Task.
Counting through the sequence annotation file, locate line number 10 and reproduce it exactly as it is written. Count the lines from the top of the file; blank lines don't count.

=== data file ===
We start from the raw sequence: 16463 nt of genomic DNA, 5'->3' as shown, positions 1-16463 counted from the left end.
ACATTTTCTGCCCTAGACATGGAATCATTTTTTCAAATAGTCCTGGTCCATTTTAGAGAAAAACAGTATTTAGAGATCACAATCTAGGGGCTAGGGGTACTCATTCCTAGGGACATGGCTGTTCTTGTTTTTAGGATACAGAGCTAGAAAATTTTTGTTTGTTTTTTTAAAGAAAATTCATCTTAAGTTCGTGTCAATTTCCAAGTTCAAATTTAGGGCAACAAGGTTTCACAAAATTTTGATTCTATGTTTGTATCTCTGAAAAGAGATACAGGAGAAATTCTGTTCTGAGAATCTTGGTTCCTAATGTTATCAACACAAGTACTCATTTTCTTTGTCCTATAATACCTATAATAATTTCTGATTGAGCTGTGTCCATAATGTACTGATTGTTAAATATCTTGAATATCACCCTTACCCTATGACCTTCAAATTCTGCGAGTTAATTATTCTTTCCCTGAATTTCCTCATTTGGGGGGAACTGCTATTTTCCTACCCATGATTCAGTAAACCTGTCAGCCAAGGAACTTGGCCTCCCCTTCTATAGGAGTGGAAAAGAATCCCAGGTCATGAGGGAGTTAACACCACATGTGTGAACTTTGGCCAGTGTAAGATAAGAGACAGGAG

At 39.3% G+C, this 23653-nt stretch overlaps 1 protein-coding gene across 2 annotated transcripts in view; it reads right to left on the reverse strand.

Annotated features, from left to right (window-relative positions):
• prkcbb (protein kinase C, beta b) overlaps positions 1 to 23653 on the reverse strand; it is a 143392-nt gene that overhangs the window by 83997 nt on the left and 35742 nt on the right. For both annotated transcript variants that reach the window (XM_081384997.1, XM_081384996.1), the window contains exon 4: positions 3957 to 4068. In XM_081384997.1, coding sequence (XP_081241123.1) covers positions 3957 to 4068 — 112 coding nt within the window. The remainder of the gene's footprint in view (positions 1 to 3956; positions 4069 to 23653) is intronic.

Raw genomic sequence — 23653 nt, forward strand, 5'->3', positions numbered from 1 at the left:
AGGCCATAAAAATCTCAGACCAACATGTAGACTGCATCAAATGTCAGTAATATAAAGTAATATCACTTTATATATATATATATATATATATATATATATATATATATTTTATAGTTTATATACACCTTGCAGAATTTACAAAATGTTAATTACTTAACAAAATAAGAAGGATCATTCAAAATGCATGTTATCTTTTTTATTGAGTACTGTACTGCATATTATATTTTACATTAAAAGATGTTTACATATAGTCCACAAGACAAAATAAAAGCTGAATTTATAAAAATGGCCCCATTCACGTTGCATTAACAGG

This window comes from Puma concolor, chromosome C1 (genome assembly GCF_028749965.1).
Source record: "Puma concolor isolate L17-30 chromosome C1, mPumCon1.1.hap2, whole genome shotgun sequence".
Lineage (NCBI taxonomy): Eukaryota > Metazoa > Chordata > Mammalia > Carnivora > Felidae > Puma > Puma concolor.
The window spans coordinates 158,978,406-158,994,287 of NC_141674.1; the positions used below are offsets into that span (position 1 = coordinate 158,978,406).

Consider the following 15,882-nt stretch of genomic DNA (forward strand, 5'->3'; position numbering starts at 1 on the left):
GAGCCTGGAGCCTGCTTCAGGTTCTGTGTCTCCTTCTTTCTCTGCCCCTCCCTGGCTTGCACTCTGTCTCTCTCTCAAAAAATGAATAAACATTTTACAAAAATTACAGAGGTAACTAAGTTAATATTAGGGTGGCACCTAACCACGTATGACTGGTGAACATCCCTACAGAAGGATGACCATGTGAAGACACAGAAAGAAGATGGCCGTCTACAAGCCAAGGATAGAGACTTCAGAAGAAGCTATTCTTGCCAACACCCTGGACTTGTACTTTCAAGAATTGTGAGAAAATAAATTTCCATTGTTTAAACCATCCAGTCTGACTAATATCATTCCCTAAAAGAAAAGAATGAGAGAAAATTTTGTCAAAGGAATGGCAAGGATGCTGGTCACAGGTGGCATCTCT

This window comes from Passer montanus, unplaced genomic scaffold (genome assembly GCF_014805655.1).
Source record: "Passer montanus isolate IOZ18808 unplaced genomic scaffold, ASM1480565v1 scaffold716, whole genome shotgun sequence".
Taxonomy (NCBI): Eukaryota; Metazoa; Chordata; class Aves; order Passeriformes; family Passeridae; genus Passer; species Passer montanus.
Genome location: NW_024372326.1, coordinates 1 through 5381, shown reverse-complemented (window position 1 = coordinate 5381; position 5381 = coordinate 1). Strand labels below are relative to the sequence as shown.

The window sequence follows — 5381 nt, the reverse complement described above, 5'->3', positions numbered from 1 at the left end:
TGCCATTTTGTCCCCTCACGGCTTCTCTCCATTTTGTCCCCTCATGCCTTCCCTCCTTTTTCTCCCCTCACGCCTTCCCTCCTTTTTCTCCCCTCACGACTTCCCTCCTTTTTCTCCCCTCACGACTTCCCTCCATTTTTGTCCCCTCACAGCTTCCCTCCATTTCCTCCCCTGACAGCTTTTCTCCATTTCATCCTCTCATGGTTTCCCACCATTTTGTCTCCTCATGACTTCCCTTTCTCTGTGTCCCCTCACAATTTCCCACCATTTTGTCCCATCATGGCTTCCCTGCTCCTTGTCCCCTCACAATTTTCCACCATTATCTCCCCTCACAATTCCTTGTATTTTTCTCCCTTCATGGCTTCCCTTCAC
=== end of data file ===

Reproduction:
Lineage (NCBI taxonomy): Eukaryota > Metazoa > Chordata > Mammalia > Carnivora > Felidae > Puma > Puma concolor.